Bedford Modern School (BMS), part of the Harpur Trust, has confirmed that pupils will not be returning to the school until Thursday after surveys revealed that older parts of the buildings contain reinforced autoclaved aerated concrete (RAAC).
The 1,200 students were due to return for the Autumn Term tomorrow (Wednesday), but following government guidance, this will be delayed by a day.
In a report published on 31 August, just days before the new school term was due to begin, the Department for Education (DoE) issued guidance for schools with “confirmed RAAC”, stating that they should “vacate and restrict access to spaces [which] should remain out of use until appropriate mitigations are in place.”
RAAC is a lightweight material used mostly in flat roofing between the 1950s and 1990s. It was also used in floors and walls. It is quicker, easier and cheaper to install than standard concrete, but has a shorter life-span of around 30 years.
Unlike standard concrete, when exposed to water, RAAC is susceptible to sturctural failure. The Health and Safety Executive says RAAC is now beyond its lifespan and may “collapse with little or no notice”.
While RACC has been identified in 156 schools in England, BMS is the only school in the Borough to be affected so far. Staff have been praised for their outstanding efforts to adapt to the situation.
Andrew Whomsley, Acting Head at Bedford Modern School, told the Bedford Independent: “There are several areas at Bedford Modern School which were built in the 1970s using reinforced autoclaved aerated concrete (RAAC).
“We had already planned for structural surveys to take place and were adopting a staged risk approach to the task.
“However, further to the urgent government directive last week we had no choice but to close those areas concerned with immediate effect.”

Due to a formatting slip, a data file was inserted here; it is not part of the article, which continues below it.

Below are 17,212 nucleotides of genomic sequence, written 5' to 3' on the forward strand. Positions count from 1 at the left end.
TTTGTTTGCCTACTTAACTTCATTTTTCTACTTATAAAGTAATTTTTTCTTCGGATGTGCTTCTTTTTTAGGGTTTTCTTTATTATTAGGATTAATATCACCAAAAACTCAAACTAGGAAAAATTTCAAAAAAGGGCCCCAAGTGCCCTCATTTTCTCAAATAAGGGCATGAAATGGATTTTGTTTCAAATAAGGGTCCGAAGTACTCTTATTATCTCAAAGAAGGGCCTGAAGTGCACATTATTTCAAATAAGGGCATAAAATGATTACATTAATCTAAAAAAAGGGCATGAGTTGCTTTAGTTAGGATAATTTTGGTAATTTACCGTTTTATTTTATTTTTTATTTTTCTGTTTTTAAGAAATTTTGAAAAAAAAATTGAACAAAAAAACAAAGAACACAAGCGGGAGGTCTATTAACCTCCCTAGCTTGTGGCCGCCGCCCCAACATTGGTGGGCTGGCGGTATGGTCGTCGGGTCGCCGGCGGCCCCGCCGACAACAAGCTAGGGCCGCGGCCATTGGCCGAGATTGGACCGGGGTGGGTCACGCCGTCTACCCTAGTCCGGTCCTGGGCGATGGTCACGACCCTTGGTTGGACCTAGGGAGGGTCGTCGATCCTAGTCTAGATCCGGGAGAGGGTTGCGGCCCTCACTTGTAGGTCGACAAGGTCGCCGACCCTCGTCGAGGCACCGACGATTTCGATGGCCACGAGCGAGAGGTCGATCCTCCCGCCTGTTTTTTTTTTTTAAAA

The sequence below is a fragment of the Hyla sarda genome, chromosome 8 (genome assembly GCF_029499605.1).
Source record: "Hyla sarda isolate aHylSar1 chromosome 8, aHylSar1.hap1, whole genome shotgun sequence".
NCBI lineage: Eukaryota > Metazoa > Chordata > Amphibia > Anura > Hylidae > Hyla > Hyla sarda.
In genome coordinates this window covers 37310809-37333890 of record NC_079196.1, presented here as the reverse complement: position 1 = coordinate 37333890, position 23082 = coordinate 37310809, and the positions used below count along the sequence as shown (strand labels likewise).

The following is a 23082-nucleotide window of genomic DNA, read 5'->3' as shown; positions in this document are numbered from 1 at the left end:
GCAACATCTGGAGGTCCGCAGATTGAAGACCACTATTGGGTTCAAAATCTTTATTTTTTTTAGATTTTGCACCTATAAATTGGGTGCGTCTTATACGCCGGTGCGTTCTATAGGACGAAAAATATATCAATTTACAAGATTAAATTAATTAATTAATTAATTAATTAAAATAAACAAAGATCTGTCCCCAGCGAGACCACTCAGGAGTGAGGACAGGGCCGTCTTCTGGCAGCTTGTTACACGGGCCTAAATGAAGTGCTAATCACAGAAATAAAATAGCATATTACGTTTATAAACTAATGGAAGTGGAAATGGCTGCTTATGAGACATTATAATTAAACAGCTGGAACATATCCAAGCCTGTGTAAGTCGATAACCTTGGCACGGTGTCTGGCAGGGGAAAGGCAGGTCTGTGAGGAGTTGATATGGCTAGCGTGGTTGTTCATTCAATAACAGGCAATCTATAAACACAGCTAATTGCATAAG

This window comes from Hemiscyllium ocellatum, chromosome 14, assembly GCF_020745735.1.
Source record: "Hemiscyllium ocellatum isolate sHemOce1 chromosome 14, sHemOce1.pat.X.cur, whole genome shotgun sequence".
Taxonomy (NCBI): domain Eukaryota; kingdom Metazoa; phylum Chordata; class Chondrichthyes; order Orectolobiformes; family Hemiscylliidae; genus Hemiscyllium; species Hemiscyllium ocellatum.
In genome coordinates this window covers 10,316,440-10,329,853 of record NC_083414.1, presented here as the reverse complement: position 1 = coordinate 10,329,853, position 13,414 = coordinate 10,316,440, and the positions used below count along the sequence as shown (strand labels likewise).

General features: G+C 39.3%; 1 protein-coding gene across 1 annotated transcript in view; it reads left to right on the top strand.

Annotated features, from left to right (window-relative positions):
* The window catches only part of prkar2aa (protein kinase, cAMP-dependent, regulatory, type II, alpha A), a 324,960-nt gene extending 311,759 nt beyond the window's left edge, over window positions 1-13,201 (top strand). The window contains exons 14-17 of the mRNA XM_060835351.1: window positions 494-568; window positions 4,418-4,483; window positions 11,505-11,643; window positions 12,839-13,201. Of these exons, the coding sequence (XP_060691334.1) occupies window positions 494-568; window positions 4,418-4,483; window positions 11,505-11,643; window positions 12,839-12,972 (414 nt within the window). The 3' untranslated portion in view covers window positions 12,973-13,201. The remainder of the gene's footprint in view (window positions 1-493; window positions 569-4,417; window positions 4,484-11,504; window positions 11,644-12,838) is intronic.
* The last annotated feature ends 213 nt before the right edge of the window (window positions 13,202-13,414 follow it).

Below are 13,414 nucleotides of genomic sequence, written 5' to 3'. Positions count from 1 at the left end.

The school has erected temporary marquees around the site to increase teaching space and re-purposed other areas as classrooms while they investigate a more permanent solution.
“Staff have been working around the clock to ensure that arrangements are in place to welcome all students back this week. Whilst the safety of students and staff must be a priority, and despite this challenging situation, we will continue to provide an excellent education for all.”
Professor Chris Goodier, director of Loughborough University’s Centre for Innovative and Collaborative Construction Engineering said: “Tens of 1000s of these structural panels exist across a broad cross-section of buildings, many constructed in the 1960s and 70s, and many are showing signs of wear and tear and deterioration.
“The vast majority form the roof of the structure, usually flat, and hence are difficult to access, survey, maintain and replace.”
David Steadman, Harpur Trust Chief Executive Officer, said: “We are working closely with Bedford Modern School to ensure temporary arrangements have been put into place so lessons can continue and students are able to return this week.
“Staff at the school have been working tirelessly to come up with solutions, as the education of the children is paramount, whilst the school prioritises the safety of students and staff.
“We are confident the school will continue to provide an outstanding education where all students can flourish.”
In a post on X (formerly Twitter), Cllr Henry Vann confirmed that at the Children’s Services Committee yesterday (Monday), the council stated that intrusive surveys are being carried out at other schools throughout the Borough.
“We have been concerned from the outset that despite no schools in the Borough being closed yet, there may in fact still be RAAC in local schools.
“As we asked last week, the council should come clean and list the schools where they are doing these intrusive surveys because they suspect it is present. Parents deserve transparency.”